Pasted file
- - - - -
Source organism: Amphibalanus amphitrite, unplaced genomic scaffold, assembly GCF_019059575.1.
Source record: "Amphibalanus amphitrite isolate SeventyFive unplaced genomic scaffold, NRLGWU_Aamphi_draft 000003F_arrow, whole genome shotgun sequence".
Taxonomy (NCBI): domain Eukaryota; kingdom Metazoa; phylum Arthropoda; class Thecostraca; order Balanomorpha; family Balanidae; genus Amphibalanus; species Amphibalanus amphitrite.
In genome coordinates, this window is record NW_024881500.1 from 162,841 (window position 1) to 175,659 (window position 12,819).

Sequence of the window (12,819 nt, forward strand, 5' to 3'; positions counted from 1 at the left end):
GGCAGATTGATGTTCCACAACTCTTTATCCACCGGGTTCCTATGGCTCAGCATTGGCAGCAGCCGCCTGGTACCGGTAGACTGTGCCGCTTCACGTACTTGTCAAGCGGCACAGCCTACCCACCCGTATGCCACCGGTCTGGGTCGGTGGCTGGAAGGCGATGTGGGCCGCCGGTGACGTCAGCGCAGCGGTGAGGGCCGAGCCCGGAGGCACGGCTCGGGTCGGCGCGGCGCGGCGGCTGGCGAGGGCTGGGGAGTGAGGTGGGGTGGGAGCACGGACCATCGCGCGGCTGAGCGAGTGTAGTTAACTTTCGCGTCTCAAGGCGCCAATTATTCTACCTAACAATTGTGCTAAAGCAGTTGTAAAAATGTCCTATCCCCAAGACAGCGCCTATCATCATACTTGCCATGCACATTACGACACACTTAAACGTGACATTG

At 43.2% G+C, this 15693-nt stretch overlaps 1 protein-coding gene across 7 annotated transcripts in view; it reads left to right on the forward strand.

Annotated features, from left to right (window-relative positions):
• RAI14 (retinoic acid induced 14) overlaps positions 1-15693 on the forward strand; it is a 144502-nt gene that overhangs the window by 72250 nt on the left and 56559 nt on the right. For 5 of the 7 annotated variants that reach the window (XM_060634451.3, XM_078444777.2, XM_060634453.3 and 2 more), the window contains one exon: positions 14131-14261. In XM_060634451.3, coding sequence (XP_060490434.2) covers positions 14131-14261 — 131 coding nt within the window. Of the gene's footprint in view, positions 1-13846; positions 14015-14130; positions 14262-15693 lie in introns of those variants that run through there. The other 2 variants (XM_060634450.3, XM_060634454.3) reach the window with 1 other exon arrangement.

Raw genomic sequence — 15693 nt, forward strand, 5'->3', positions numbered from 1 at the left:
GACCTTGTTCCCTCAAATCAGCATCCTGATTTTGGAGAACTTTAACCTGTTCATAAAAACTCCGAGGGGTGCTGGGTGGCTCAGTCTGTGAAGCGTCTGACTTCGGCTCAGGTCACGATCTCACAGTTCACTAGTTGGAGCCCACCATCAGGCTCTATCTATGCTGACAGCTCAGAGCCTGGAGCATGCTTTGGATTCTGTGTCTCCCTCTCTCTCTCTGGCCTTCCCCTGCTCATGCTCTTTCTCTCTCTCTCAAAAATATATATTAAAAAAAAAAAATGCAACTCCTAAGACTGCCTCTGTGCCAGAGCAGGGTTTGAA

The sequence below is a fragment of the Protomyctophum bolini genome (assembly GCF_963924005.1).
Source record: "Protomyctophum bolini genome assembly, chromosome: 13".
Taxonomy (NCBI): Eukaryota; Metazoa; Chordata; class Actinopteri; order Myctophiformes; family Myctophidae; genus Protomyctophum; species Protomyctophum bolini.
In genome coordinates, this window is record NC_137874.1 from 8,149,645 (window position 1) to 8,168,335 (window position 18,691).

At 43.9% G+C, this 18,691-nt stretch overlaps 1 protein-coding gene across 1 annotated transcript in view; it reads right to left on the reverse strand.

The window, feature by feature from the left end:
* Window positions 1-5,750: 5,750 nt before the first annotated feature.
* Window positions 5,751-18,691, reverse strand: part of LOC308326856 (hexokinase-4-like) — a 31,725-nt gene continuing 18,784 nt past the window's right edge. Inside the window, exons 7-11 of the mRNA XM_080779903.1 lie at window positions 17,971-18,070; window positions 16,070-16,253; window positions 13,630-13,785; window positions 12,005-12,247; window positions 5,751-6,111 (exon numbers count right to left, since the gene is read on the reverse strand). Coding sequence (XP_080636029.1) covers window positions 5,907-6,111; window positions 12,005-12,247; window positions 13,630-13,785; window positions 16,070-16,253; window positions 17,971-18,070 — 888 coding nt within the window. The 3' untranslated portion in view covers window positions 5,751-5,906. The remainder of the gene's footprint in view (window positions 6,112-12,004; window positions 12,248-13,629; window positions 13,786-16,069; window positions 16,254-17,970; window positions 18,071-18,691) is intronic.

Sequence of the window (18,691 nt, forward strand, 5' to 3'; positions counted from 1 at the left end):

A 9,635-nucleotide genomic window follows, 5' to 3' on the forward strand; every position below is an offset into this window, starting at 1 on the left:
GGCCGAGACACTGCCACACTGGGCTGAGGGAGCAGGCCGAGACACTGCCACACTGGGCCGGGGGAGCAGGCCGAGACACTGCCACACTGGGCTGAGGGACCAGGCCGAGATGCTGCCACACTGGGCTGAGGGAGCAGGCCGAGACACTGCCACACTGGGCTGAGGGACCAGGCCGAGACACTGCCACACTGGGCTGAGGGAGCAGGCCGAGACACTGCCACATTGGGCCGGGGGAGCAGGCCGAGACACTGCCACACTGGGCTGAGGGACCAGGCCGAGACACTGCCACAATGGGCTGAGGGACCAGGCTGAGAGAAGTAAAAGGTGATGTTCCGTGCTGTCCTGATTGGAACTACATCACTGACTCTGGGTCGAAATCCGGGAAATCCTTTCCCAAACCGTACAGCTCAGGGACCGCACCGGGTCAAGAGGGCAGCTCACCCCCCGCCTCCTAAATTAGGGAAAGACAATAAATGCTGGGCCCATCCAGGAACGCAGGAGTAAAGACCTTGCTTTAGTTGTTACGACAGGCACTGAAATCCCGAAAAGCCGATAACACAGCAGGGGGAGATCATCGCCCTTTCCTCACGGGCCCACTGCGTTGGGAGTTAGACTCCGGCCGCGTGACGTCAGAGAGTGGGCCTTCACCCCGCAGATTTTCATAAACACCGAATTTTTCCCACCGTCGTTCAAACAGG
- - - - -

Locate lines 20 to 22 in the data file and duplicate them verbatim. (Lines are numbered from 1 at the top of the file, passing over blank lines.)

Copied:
Sequence of the window (18,691 nt, forward strand, 5' to 3'; positions counted from 1 at the left end):

A 9,635-nucleotide genomic window follows, 5' to 3' on the forward strand; every position below is an offset into this window, starting at 1 on the left:
GGCCGAGACACTGCCACACTGGGCTGAGGGAGCAGGCCGAGACACTGCCACACTGGGCCGGGGGAGCAGGCCGAGACACTGCCACACTGGGCTGAGGGACCAGGCCGAGATGCTGCCACACTGGGCTGAGGGAGCAGGCCGAGACACTGCCACACTGGGCTGAGGGACCAGGCCGAGACACTGCCACACTGGGCTGAGGGAGCAGGCCGAGACACTGCCACATTGGGCCGGGGGAGCAGGCCGAGACACTGCCACACTGGGCTGAGGGACCAGGCCGAGACACTGCCACAATGGGCTGAGGGACCAGGCTGAGAGAAGTAAAAGGTGATGTTCCGTGCTGTCCTGATTGGAACTACATCACTGACTCTGGGTCGAAATCCGGGAAATCCTTTCCCAAACCGTACAGCTCAGGGACCGCACCGGGTCAAGAGGGCAGCTCACCCCCCGCCTCCTAAATTAGGGAAAGACAATAAATGCTGGGCCCATCCAGGAACGCAGGAGTAAAGACCTTGCTTTAGTTGTTACGACAGGCACTGAAATCCCGAAAAGCCGATAACACAGCAGGGGGAGATCATCGCCCTTTCCTCACGGGCCCACTGCGTTGGGAGTTAGACTCCGGCCGCGTGACGTCAGAGAGTGGGCCTTCACCCCGCAGATTTTCATAAACACCGAATTTTTCCCACCGTCGTTCAAACAGG